Casinos No Go In Massachusetts

Published on: March 20, 2008 

Massachusetts Governor Deval L. Patrick is not having a good day.  He received word that the legislative committee reviewing his casino gambling bill has given the recommendation to reject the bill, squashing the hope of getting three new revenue making casinos constructed in the state.  The bill was voted down 10-8 with one abstention, and it will go to the floor of the state’s House of Representatives with a rejection recommendation.

Patrick stated in his press conference that he was disappointed but not surprised.  He stated that the cities and towns are the ones that will ultimately suffer.  Projected revenues from the casinos would’ve been around $400 million and they would’ve created 20,000 new and much needed permanent jobs.  He continued on by pointing out that this is the fourth time the state legislation has rejected something that would’ve been beneficial to the state and its residents.

This is not the first bill Patrick has had shot down in the House.  A 2% restaurant meal tax and an addition of one percent to the four percent hotel and motel room tax were also rejected by the legislation.  A third bill levying property taxes on telecommunications companies was also rejected.  Patrick thinks its time for the House to start offering some revenue making ideas for the state.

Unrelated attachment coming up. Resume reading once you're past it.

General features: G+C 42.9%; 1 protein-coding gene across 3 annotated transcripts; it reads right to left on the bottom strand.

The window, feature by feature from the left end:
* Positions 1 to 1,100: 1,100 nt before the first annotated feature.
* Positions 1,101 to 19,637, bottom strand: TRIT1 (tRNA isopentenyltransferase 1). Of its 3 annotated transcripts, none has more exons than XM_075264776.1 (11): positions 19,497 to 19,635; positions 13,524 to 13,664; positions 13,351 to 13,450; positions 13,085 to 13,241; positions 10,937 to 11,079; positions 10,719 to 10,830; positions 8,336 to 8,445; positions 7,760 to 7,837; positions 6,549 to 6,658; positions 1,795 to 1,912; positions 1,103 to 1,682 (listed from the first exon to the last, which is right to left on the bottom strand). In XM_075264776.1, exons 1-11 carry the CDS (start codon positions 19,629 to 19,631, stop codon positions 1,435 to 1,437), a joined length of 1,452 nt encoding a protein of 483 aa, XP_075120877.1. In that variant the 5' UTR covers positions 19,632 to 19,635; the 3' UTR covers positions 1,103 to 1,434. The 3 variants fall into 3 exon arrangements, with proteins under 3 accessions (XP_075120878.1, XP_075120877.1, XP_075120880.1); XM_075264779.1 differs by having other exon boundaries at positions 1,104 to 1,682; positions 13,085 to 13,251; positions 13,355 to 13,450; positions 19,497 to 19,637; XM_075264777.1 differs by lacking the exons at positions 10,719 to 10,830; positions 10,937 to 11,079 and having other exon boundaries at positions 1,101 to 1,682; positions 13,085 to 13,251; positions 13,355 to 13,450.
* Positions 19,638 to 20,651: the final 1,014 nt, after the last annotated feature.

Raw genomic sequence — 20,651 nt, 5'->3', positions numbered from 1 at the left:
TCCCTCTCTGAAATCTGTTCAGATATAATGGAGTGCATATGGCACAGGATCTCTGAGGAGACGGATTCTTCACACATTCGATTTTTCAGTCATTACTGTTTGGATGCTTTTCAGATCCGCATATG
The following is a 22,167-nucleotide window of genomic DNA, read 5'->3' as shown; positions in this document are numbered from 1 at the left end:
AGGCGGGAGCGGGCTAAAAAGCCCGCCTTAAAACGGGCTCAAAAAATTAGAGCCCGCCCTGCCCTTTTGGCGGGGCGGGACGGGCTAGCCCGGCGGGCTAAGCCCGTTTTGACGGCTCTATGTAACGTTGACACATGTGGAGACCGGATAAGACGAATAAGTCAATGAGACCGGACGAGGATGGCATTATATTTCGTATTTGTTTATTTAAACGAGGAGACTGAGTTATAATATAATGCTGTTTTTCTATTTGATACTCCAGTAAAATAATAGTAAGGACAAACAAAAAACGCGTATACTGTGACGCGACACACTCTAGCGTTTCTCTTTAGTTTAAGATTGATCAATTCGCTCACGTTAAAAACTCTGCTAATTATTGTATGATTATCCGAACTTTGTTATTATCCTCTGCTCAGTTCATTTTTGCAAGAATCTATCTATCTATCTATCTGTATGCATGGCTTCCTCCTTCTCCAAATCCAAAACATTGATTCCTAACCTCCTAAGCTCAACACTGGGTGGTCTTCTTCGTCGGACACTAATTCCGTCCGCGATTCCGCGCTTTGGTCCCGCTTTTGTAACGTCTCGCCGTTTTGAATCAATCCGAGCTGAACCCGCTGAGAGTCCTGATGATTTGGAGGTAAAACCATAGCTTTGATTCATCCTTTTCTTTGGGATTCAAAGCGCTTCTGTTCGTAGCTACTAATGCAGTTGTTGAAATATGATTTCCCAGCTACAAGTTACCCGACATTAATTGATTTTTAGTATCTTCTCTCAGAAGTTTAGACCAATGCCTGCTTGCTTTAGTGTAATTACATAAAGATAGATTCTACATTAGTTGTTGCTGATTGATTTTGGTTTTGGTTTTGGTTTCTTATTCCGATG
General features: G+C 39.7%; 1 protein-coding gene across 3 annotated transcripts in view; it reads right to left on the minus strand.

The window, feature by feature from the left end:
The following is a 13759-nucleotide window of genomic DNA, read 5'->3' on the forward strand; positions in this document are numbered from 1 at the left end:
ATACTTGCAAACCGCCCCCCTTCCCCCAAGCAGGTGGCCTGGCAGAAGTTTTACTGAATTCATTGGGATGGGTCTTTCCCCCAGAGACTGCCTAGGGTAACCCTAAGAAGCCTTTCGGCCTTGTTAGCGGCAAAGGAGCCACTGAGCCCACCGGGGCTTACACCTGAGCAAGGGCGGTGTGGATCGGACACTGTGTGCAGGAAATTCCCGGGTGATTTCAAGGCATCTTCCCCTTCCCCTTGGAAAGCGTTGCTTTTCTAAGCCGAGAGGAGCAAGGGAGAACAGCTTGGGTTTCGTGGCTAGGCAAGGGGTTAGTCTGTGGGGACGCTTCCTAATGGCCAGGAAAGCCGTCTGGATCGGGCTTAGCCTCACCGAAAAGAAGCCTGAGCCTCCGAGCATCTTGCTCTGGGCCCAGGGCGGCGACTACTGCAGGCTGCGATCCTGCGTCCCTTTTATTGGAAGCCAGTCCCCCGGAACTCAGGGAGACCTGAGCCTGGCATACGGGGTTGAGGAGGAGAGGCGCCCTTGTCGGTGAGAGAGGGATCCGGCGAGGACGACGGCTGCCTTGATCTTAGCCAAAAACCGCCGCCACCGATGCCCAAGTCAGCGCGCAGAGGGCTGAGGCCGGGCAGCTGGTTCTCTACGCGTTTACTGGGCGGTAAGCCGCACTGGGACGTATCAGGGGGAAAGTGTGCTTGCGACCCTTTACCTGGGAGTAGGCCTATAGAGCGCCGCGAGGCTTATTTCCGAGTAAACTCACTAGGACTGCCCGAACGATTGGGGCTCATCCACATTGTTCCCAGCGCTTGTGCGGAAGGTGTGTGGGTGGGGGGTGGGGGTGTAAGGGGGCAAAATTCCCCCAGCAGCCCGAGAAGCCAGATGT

The committee was in session hashing out the casino bill for thirteen hours.  In its place, a vote on a bill that would allow slot machines at the racetracks on the state’s east coast would be taken.  Most of the committee members claimed they were doing the right thing for their constituents by recommending a rejection.  The members took into consideration the financial problems of neighbouring Connecticut, New Jersey, and Rhode Island – all who have casinos – and decided that the casinos wouldn’t help their own.  There was also a concern that the casinos would hurt the state Lottery and local businesses.

At this point the bill will probably be completely shot down unless the House members ask for a substitution.  If that happens, Patrick’s bill still has a chance although certain concessions will need to be made as determined by the Governor and legislation.  If no substitution is requested, the bill will simply die.  It is believed that there will be a debate over the pros and cons of the bill, but Patrick is not expecting it to be a ‘full, open and robust debate’.

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